Delaware Gov. John Carney (D) announced the state would extend its school mask requirement, then lift the requirement on March 31. He also announced the statewide mask requirement would end on Feb. 11. Carney first signed an executive order establishing the school mask requirement in August 2020, prior to the reopening of schools in Delaware.
Connecticut Gov. Ned Lamont (D) announced the state would lift its school mask requirement on Feb. 28. Masks have been required in Connecticut schools since June 2020, when Education Commissioner Miguel Cardona announced school reopening guidelines.
The Oregon Health Authority announced the state would lift its school mask requirement on March 31. The organization also said it would lift the statewide indoor mask mandate on March 31. Oregon has required masks in school since June 2020, when the Oregon Department of Education released its reopening guidance.
The three governors and the health authority said a decline in coronavirus cases and hospitalizations in their states, along with vaccine availability, influenced their decisions to lift the mandates.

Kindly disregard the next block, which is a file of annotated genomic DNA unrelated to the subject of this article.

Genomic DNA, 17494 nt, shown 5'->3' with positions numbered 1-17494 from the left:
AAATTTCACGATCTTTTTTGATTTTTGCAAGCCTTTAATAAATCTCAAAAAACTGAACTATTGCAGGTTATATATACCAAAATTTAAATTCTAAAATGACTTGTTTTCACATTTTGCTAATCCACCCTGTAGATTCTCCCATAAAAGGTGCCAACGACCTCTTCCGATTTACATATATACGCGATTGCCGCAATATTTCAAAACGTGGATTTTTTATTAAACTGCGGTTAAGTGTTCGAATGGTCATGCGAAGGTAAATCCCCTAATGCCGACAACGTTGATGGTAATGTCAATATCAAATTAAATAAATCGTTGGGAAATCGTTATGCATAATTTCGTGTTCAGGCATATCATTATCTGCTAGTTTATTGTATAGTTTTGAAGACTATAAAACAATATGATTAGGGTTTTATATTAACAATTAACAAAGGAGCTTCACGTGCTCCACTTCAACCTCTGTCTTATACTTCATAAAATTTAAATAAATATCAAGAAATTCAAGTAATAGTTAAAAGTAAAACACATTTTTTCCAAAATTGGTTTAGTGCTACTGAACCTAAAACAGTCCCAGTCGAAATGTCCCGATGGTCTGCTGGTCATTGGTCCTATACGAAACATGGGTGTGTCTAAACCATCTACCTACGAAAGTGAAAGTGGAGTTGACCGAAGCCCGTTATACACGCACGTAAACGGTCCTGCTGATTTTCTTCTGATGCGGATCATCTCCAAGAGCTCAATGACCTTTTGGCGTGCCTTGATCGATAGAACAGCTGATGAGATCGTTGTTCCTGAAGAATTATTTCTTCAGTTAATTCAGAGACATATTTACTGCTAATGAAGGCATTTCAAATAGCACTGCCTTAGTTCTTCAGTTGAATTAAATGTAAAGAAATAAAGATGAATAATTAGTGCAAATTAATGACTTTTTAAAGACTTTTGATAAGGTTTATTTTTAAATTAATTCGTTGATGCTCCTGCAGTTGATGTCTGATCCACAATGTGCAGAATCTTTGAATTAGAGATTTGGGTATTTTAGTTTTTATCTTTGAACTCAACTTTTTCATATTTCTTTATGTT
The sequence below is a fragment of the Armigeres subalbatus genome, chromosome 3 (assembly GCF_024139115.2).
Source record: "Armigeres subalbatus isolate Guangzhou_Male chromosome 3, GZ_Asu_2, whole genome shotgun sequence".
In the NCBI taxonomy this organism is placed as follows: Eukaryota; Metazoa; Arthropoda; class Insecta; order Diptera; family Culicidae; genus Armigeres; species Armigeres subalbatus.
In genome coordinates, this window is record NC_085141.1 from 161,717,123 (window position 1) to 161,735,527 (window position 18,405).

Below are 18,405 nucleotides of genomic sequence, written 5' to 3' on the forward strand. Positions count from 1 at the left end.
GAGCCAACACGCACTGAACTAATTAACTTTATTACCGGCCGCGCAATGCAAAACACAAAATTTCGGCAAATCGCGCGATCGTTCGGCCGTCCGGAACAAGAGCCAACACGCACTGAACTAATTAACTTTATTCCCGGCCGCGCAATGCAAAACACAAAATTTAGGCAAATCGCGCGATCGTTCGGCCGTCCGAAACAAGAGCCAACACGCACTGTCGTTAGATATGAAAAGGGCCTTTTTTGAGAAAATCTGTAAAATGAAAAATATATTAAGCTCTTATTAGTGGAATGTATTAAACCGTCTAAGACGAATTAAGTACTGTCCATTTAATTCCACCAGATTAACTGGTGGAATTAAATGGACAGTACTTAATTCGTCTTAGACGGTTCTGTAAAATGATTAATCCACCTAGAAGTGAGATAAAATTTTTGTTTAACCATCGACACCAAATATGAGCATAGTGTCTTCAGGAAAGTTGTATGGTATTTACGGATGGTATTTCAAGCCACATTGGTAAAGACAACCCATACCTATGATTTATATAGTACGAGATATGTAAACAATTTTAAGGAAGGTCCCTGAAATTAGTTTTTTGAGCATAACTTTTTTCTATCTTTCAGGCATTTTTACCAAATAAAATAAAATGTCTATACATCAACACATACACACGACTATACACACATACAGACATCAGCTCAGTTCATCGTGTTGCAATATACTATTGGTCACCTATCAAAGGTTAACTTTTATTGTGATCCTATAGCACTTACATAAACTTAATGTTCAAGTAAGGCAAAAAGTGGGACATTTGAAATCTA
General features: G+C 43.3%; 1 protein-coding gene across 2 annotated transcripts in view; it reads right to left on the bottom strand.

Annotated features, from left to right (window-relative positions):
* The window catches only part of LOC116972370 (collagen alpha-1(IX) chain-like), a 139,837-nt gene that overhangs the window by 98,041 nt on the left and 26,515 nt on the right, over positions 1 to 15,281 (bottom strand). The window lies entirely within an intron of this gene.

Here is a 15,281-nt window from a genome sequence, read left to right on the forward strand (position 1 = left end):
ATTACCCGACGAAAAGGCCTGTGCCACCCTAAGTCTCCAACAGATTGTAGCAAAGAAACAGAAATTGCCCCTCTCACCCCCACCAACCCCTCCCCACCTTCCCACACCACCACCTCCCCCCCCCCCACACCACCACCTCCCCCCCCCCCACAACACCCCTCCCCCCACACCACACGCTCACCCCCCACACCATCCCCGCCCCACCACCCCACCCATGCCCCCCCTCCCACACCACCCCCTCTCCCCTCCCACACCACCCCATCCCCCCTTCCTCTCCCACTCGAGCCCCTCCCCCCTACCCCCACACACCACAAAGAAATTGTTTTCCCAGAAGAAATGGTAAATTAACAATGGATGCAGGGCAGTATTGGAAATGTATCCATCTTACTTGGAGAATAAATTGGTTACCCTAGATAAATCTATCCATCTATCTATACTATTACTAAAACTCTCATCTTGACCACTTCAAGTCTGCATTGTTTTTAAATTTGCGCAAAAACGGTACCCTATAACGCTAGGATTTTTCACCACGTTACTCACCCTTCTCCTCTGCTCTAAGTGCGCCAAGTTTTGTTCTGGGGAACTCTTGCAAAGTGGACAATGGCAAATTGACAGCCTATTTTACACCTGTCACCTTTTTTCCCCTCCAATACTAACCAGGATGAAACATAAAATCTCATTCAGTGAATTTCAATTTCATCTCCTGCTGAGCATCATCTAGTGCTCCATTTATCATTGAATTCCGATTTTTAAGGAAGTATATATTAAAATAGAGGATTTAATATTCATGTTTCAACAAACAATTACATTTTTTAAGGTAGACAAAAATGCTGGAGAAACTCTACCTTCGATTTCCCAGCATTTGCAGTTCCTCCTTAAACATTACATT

In Illinois, Sangamon County Circuit Court Judge Raylene Grischow issued a ruling on Feb. 4 temporarily suspending enforcement of Illinois’ statewide school mask requirement, among other coronavirus-related school policies. Gov. J.B. Pritzker (D) said he planned to appeal the decision. Illinois has required masks in schools since June 2020, when Pritzker released school reopening guidance.
In her decision, Grischow wrote: “The [Illinois Department of Public Health] is limited by law to delegating its authority only to certified local health departments and has not been authorized by the Legislature to delegate any of its authority to any other body of government, including school districts.”
Pritzker released a statement after the ruling, saying: “The grave consequence of this misguided decision is that schools in these districts no longer have sufficient tools to keep students and staff safe while COVID-19 continues to threaten our communities – and this may force schools to go remote.”